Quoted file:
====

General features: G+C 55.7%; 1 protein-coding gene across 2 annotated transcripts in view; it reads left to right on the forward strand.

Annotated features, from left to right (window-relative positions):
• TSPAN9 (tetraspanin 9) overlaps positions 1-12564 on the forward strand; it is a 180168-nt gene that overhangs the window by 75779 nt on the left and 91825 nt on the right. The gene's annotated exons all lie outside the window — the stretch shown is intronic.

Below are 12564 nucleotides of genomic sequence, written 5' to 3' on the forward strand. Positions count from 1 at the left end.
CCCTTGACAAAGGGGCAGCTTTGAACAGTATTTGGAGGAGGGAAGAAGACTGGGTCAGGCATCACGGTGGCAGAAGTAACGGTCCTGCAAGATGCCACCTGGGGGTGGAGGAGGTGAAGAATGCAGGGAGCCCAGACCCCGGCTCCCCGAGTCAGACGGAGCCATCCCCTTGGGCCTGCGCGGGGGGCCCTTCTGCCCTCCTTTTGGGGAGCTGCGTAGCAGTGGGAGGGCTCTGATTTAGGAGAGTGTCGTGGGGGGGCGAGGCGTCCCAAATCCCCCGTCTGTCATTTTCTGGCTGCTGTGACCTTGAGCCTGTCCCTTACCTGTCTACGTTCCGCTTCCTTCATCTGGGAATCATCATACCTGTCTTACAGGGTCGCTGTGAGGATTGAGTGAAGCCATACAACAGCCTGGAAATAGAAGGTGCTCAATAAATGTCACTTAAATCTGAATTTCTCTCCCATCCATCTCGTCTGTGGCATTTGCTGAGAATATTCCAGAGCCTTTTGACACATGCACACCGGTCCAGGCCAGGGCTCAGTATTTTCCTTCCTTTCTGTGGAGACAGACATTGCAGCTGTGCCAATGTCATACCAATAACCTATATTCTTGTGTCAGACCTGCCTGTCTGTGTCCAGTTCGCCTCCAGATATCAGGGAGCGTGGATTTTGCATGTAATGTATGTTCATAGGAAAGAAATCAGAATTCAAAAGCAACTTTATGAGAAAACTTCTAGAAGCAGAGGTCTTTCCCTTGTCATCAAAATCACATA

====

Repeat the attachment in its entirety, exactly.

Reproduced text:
General features: G+C 55.7%; 1 protein-coding gene across 2 annotated transcripts in view; it reads left to right on the forward strand.

Annotated features, from left to right (window-relative positions):
• TSPAN9 (tetraspanin 9) overlaps positions 1-12564 on the forward strand; it is a 180168-nt gene that overhangs the window by 75779 nt on the left and 91825 nt on the right. The gene's annotated exons all lie outside the window — the stretch shown is intronic.

Below are 12564 nucleotides of genomic sequence, written 5' to 3' on the forward strand. Positions count from 1 at the left end.
CCCTTGACAAAGGGGCAGCTTTGAACAGTATTTGGAGGAGGGAAGAAGACTGGGTCAGGCATCACGGTGGCAGAAGTAACGGTCCTGCAAGATGCCACCTGGGGGTGGAGGAGGTGAAGAATGCAGGGAGCCCAGACCCCGGCTCCCCGAGTCAGACGGAGCCATCCCCTTGGGCCTGCGCGGGGGGCCCTTCTGCCCTCCTTTTGGGGAGCTGCGTAGCAGTGGGAGGGCTCTGATTTAGGAGAGTGTCGTGGGGGGGCGAGGCGTCCCAAATCCCCCGTCTGTCATTTTCTGGCTGCTGTGACCTTGAGCCTGTCCCTTACCTGTCTACGTTCCGCTTCCTTCATCTGGGAATCATCATACCTGTCTTACAGGGTCGCTGTGAGGATTGAGTGAAGCCATACAACAGCCTGGAAATAGAAGGTGCTCAATAAATGTCACTTAAATCTGAATTTCTCTCCCATCCATCTCGTCTGTGGCATTTGCTGAGAATATTCCAGAGCCTTTTGACACATGCACACCGGTCCAGGCCAGGGCTCAGTATTTTCCTTCCTTTCTGTGGAGACAGACATTGCAGCTGTGCCAATGTCATACCAATAACCTATATTCTTGTGTCAGACCTGCCTGTCTGTGTCCAGTTCGCCTCCAGATATCAGGGAGCGTGGATTTTGCATGTAATGTATGTTCATAGGAAAGAAATCAGAATTCAAAAGCAACTTTATGAGAAAACTTCTAGAAGCAGAGGTCTTTCCCTTGTCATCAAAATCACATA